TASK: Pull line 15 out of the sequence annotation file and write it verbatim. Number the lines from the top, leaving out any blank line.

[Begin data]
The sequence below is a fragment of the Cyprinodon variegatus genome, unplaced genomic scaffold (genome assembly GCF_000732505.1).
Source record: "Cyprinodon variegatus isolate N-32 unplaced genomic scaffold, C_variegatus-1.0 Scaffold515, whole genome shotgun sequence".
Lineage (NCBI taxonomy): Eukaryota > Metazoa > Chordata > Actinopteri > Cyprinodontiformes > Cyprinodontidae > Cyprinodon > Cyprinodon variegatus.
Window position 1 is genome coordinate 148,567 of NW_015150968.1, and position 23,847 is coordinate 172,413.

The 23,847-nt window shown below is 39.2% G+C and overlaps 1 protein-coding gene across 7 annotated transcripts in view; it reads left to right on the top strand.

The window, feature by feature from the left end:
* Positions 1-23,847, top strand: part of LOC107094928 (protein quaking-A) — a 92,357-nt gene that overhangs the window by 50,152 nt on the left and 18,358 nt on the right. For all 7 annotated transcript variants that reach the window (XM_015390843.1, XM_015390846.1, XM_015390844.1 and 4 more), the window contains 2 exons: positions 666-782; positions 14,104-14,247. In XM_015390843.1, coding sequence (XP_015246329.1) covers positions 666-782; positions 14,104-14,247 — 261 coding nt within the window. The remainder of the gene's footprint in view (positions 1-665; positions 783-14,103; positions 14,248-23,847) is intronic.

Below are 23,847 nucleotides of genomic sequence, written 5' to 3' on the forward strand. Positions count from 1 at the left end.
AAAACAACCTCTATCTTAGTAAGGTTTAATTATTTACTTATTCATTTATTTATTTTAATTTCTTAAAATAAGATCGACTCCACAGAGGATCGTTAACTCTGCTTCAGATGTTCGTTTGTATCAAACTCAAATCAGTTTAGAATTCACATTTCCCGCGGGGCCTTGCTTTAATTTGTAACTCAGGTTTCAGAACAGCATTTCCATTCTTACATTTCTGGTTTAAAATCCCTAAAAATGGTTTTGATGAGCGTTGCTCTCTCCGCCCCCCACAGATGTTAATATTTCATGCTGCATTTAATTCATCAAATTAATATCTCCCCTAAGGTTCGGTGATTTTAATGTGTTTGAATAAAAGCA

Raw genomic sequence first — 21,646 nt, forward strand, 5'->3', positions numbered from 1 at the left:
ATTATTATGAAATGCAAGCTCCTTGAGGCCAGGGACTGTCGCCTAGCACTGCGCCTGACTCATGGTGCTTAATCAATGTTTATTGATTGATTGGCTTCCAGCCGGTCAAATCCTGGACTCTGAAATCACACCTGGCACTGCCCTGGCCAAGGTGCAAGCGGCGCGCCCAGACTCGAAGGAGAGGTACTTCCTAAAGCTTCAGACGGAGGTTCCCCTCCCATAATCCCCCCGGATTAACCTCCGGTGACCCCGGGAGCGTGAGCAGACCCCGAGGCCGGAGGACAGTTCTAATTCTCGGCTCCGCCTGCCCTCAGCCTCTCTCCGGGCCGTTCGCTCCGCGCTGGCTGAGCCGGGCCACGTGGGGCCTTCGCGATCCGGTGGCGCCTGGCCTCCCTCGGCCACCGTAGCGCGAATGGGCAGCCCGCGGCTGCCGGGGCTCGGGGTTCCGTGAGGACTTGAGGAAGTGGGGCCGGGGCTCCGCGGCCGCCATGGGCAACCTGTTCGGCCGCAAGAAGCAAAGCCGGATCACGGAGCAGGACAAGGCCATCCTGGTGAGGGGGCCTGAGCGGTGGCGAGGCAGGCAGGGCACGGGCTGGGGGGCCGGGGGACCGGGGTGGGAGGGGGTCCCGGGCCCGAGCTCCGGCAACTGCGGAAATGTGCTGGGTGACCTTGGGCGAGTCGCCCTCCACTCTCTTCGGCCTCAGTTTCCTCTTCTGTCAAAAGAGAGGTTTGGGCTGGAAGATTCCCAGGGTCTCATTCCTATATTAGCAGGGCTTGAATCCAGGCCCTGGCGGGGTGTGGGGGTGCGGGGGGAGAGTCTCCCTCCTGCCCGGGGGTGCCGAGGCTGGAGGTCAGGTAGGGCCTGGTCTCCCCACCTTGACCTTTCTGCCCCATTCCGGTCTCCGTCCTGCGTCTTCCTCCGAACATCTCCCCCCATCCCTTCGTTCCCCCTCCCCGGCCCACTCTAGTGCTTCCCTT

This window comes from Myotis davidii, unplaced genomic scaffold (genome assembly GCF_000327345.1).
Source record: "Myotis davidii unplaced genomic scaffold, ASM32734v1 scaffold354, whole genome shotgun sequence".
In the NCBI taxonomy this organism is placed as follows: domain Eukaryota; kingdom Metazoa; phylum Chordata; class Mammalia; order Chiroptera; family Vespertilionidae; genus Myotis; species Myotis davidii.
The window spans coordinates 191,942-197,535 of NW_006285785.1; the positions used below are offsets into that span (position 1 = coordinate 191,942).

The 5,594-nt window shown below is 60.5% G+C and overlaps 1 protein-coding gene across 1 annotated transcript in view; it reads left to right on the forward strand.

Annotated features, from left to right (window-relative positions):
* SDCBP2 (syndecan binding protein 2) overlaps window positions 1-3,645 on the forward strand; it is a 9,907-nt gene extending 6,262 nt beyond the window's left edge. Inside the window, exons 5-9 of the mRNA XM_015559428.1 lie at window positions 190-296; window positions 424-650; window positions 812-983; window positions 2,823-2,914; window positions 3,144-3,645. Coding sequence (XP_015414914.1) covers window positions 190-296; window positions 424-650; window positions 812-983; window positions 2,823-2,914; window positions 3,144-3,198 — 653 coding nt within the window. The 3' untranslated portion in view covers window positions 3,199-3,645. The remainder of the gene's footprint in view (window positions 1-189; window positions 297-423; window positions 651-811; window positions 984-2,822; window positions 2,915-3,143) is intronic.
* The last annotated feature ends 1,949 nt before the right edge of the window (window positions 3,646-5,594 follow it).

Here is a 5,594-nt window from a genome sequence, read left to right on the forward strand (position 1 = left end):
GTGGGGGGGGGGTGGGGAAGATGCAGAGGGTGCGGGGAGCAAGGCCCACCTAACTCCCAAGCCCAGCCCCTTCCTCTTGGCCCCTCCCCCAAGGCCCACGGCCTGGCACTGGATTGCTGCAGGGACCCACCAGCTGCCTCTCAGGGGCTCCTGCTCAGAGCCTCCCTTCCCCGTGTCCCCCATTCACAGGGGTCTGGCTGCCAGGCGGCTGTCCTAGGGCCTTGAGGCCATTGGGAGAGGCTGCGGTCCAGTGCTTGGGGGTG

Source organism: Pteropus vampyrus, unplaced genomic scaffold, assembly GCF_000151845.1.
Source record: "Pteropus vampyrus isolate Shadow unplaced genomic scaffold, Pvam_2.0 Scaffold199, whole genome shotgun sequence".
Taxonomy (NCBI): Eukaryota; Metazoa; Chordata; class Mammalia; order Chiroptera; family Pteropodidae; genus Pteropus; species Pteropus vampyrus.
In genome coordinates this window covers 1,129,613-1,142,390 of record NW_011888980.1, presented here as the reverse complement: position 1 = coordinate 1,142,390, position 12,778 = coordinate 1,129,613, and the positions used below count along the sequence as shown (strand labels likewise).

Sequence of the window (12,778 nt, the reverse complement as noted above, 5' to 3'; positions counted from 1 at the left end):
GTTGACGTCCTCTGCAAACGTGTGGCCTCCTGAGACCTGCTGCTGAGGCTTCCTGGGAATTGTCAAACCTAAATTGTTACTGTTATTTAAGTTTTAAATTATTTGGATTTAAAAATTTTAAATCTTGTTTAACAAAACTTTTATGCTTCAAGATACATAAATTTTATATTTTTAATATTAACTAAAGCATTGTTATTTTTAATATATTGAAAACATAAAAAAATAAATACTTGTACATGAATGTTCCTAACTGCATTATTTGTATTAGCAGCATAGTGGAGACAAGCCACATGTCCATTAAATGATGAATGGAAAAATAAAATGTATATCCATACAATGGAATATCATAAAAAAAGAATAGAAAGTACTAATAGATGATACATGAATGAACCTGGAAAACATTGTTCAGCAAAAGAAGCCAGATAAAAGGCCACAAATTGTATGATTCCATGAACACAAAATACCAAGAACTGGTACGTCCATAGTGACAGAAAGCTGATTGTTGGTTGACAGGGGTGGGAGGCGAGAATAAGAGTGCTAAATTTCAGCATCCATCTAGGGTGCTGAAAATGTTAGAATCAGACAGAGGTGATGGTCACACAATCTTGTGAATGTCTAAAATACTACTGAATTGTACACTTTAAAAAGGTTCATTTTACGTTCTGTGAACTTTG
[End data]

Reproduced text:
The window spans coordinates 191,942-197,535 of NW_006285785.1; the positions used below are offsets into that span (position 1 = coordinate 191,942).